Wednesday, October 22, 2008
Wal-Mart announced Wednesday in Beijing that it would require manufacturers supplying goods for its stores to adhere to stricter ethical and environmental standards, the latest effort by the world's biggest retailer to answer criticism of its business practices.
At a gathering of more than 1,000 suppliers, Chinese officials and advocacy groups, Wal-Mart executives revealed a new supplier agreement that would require manufacturers to allow outside audits and to adhere to specific social and environmental criteria. The agreement will be phased in beginning in January, Wal-Mart said.
The changes signal a move by Wal-Mart away from intermittent transactions with many suppliers toward longer-term arrangements with a smaller group of manufacturers. Wal-Mart is betting that using its buying power this way can help keep prices low even as it keeps a closer eye on its suppliers.
Wal-Mart, long criticized for its treatment of workers in the United States and its ostensible willingness to overlook violations abroad, has in recent years offered a series of environmental and labor initiatives. A Beijing meeting now under way is the company's first "sustainability summit."
By next year, Wal-Mart will start keeping close track of the factories from which its products originate, even if the products pass through many hands. By 2012, Wal-Mart will require suppliers to source 95 percent of their production from factories that receive the highest ratings in audits of environmental and social practices.
The agreement includes a ban on child labor, forced labor and pay below the local minimum wage.
"Meeting social and environmental standards is not optional," Lee Scott, Wal-Mart's chief executive, said at the Beijing meeting. "I firmly believe that a company that cheats on overtime and on the age of its labor, that dumps its scraps and its chemicals in our rivers, that does not pay its taxes or honor its contracts, will ultimately cheat on the quality of its products. And cheating on the quality of products is the same as cheating on customers."
To ensure that suppliers are making changes, Wal-Mart said it would require three levels of audits: from the vendors themselves, from an outside party and from Wal-Mart, which will initiate more of its own random, unannounced audits.
Wal-Mart said the audits would assess factory working conditions as well as compliance by manufacturers with standards regarding air pollution, wastewater discharge, management of toxic substances and disposal of hazardous waste.
Environmental and labor groups that follow Wal-Mart said the retailer had a mixed history when it came to the environment and labor practices, and that sometimes the company's goals were lofty, while the measurable outcomes were less so.
In the 1990s it came to light that workers at factories producing Kathie Lee Gifford clothing for Wal-Mart were subjected to inhumane conditions. Last year, two nongovernmental organizations said abuse and labor violations, including child labor, occurred at 15 factories that produce or supply goods for Wal-Mart and other retailers. In June the U.S. government and the state of Oklahoma filed a complaint in federal court claiming that Wal-Mart and other companies dumped hazardous waste in Oklahoma City. In Bangladesh, it was charged that factory workers were made to work 19-hour shifts, with some bringing home just $20 a month.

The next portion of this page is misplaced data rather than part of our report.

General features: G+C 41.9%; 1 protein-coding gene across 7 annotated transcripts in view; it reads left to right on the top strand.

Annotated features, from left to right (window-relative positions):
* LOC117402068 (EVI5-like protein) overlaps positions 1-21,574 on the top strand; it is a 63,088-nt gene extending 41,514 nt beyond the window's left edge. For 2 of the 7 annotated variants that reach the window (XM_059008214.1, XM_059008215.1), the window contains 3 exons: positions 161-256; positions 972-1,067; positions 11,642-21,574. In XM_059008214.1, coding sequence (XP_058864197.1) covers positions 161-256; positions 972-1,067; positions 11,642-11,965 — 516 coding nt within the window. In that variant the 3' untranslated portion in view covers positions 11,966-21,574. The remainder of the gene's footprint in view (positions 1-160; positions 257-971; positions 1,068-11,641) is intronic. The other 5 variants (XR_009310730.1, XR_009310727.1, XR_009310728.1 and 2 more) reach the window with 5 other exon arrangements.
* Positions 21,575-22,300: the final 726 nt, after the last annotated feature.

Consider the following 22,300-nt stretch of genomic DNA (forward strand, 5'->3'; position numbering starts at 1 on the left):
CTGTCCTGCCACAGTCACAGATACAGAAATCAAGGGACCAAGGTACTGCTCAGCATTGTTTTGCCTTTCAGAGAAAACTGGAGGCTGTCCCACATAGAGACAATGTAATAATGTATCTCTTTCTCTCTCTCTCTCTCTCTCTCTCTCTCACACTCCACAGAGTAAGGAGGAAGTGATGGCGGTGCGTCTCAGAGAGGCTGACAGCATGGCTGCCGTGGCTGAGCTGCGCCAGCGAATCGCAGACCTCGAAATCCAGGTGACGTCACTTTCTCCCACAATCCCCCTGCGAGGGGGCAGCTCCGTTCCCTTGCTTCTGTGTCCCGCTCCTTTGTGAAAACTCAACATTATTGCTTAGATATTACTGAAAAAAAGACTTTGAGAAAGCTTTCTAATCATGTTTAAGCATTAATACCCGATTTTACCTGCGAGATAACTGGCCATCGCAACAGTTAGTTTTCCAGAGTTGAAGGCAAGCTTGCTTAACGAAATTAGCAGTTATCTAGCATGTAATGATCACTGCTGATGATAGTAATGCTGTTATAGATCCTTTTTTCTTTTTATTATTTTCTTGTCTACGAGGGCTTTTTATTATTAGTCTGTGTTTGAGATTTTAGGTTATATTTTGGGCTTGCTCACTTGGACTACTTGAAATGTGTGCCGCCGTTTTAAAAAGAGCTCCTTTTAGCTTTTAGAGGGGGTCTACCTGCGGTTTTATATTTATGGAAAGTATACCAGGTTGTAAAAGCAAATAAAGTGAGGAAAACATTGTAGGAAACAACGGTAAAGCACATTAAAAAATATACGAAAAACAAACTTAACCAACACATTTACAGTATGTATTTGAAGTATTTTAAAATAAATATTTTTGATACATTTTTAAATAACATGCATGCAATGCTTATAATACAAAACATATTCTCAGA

Michael Green, executive director of the Center for Environmental Health, a watchdog group in Oakland, California, said he believed that Wal-Mart's effort to improve the practices of its suppliers began as a program to counter public-relations damage.
"I think what happened along the way is some people there actually got convinced," he said. "It became more than a sophisticated PR stunt, but something they believed in."
However, without knowing the specifics of Wal-Mart's new plan, Green said it would not be easy sledding. Suppliers under pressure to offer the company the lowest prices are likely to have an incentive to cheat, he noted, and outside auditors may not want to report violations for fear of losing a lucrative Wal-Mart contract.
Additionally, tracing the origins of all the working parts that go into a single toy, for instance, is difficult because it involves multiple factories.
Still, groups that have criticized Wal-Mart were attending the meeting in Beijing to hear the company's plans.
In an interview by telephone from Beijing on Tuesday night, Scott said that Wal-Mart might offer longer-term agreements to suppliers willing to make the big investments needed to live up to its environmental demands.
The company said that within China, which has major environmental problems, Wal-Mart would aim by 2010 to cut water use in half in all stores, design and open a prototype store that used 40 percent less energy, and reduce energy use in existing stores by 30 percent.
"People will judge us," Scott said, "based on the results."
6 months ago